After committing one of the “biggest blunders in banking history,” Citibank won’t be allowed to recover the almost half a billion dollars it accidentally wired to Revlon’s lenders, a US District Court judge ruled.
Citi (C)bank, which was acting as Revlon’s loan agent, meant to send about $8 million in interest payments to the cosmetic company’s lenders. Instead, Citi (C)bank accidentally wired almost 100 times that amount, including $175 million to a hedge fund. In all, Citi (C) accidentally sent $900 million to Revlon’s lenders.
Some lenders did return the money, but others did not. Citibank filed a lawsuit in August seeking the return of its funds, but it still has not received $500 million from 10 investment advisory firms after the accidental transfer.
An exception to the rule
The law usually punishes those who spend money accidentally deposited in their accounts. Accidental transfers are common in the digital age, and wires can be paid back instantly. A Pennsylvania couple faced felony charges after spending money accidentally deposited in their account.
But New York law has exceptions to this rule, known as the “discharge-for-value-defense.”
If the beneficiary is entitled to the money and did not know it was accidentally wired, they can keep it. Revlon lenders said they believed Citibank was wiring prepayments for a loan. After all, the money accidentally wired was the exact amount “to the penny” Citibank owed them, although the loan wasn’t set to mature for quite some time.
“We are extremely pleased with Judge [Jesse] Furman’s thoughtful, thorough and detailed decision,” said Benjamin Finestone, who represented two lenders, Brigade and HPS Investment Partners.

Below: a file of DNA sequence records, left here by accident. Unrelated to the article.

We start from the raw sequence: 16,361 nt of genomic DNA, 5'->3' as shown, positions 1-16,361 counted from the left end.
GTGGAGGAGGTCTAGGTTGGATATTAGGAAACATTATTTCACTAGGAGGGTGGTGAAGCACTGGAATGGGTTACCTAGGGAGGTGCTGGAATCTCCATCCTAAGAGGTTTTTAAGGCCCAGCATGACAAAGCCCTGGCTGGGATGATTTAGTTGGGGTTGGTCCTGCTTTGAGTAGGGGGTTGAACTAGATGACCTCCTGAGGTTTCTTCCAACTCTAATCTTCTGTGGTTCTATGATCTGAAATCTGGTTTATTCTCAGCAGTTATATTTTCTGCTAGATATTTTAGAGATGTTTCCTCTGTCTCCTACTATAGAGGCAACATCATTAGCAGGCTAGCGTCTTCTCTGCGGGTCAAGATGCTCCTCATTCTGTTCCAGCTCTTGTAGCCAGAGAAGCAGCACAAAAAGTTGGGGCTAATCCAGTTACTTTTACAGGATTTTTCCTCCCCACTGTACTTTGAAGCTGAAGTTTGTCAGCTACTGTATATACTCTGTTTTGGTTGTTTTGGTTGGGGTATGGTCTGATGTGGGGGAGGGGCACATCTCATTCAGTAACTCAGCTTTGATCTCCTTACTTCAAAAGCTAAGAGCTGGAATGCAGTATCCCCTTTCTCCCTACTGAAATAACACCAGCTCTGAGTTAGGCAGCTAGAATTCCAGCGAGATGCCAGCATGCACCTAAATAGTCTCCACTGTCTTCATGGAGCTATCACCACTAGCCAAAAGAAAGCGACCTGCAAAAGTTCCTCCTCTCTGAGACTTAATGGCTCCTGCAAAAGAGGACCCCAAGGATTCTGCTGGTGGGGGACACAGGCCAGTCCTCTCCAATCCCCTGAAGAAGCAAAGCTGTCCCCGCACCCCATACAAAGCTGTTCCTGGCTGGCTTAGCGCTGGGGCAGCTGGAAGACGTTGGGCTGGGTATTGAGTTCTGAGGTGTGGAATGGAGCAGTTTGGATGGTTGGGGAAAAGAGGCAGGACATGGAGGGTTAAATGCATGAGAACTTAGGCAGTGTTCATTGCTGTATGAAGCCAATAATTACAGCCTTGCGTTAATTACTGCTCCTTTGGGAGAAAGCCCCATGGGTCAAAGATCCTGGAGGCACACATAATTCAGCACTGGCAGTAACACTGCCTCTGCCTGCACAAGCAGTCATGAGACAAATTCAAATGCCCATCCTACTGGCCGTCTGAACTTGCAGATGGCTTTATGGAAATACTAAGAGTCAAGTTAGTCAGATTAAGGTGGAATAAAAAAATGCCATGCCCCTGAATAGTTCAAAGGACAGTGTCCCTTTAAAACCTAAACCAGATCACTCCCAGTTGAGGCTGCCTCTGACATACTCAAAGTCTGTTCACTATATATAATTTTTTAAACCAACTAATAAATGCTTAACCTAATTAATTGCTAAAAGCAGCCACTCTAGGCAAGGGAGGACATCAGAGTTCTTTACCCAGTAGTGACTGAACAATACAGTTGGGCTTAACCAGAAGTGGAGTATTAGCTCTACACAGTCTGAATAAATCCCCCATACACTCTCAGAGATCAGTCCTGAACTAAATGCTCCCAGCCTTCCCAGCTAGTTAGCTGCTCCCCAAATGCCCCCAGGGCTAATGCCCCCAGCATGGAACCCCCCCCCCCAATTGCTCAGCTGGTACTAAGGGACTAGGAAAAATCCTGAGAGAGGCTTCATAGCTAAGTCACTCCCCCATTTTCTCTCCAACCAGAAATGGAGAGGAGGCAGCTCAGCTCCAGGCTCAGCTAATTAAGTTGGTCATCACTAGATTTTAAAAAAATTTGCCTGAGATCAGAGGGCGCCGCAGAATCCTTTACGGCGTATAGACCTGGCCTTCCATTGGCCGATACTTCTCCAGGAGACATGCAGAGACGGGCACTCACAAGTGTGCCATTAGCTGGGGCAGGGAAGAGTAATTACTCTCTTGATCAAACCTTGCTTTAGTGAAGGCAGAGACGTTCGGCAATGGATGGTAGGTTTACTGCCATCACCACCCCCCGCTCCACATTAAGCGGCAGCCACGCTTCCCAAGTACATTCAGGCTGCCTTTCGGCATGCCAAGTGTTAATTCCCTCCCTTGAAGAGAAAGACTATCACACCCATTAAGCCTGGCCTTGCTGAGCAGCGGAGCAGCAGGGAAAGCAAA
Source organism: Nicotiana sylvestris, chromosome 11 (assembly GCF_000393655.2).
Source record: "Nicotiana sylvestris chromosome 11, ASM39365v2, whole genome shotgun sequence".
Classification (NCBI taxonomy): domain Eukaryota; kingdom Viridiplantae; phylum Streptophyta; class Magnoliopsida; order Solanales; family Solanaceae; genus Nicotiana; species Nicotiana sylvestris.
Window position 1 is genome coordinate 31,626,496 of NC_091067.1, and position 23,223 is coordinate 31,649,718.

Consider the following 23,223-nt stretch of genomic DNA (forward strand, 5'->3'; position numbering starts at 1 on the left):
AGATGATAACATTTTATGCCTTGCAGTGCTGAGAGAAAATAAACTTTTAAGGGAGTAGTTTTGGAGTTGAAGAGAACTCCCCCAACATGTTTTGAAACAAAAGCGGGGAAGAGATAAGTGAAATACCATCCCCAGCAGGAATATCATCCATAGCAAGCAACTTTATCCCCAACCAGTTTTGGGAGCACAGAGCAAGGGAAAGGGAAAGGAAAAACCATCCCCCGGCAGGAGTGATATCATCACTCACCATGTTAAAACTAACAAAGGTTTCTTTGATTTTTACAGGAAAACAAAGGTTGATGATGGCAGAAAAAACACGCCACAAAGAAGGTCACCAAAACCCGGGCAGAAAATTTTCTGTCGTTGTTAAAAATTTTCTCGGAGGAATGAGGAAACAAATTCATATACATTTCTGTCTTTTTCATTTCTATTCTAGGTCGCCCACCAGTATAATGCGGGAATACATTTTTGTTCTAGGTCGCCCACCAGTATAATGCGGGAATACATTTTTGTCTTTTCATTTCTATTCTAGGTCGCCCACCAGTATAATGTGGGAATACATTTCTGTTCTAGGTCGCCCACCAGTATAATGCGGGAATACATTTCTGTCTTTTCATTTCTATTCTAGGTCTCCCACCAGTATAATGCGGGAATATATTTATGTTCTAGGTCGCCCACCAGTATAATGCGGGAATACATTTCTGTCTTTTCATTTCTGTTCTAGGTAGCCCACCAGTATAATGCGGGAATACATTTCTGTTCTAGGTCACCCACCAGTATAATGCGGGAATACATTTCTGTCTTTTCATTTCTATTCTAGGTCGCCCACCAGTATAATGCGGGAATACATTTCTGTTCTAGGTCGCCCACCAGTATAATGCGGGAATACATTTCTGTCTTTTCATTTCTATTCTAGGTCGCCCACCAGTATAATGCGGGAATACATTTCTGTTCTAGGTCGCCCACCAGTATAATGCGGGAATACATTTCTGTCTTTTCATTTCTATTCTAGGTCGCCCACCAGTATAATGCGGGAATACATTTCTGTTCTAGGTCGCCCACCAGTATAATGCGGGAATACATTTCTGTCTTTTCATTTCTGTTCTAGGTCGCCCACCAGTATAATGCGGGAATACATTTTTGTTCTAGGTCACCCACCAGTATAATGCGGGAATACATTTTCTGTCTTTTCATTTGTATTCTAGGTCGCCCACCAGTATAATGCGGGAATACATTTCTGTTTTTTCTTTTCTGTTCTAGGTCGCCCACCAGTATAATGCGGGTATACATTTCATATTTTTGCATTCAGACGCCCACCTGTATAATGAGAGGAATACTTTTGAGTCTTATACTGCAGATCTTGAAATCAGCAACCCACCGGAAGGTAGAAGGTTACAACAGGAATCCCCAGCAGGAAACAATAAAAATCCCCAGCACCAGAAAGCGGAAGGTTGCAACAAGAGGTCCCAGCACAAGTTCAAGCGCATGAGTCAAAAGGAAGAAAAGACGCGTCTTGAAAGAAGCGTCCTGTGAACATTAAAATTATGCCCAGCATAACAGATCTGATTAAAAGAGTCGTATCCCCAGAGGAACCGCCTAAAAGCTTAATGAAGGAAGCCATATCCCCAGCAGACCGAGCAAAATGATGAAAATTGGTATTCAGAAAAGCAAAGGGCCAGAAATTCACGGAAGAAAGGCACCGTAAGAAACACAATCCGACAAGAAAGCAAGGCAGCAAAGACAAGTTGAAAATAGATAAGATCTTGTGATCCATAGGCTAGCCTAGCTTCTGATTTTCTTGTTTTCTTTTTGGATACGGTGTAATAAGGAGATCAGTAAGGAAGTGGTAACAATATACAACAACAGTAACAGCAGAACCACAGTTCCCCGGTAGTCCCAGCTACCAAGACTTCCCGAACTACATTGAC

The court ruled the lenders were justified in believing the payment was intentional. Citibank itself did not realize the magnitude of its mistake until nearly a day later.
“To believe that Citibank, one of the most sophisticated financial institutions in the world, had made a mistake that had never happened before, to the tune of nearly $1 billion — would have been borderline irrational,” the court document said.
The judge’s ruling used internal chats between HPS employees as further proof the creditors had no idea the wiring was a mistake until after Citibank sent notices. In the chat, which was dated a day after the mistaken wiring, HPS employees joked about the error:
DFREY5: I feel really bad for the person that fat fingered a $900mm erroneous payment. Not a great career move … .
JRABINOWIT12: certainly looks like they’ll be looking for new people for their Ops group
DFREY5: How was work today honey? It was ok, except I accidentally sent $900mm out to people who weren’t supposed to have it
DFREY5: Downside of work from home. maybe the dog hit the keyboard
The lenders cannot take the money and run. Since an appeal is a possibility, a temporary restraining order is still in effect.
“We strongly disagree with this decision and intend to appeal. We believe we are entitled to the funds and will continue to pursue a complete recovery of them,” Citigroup said in a statement.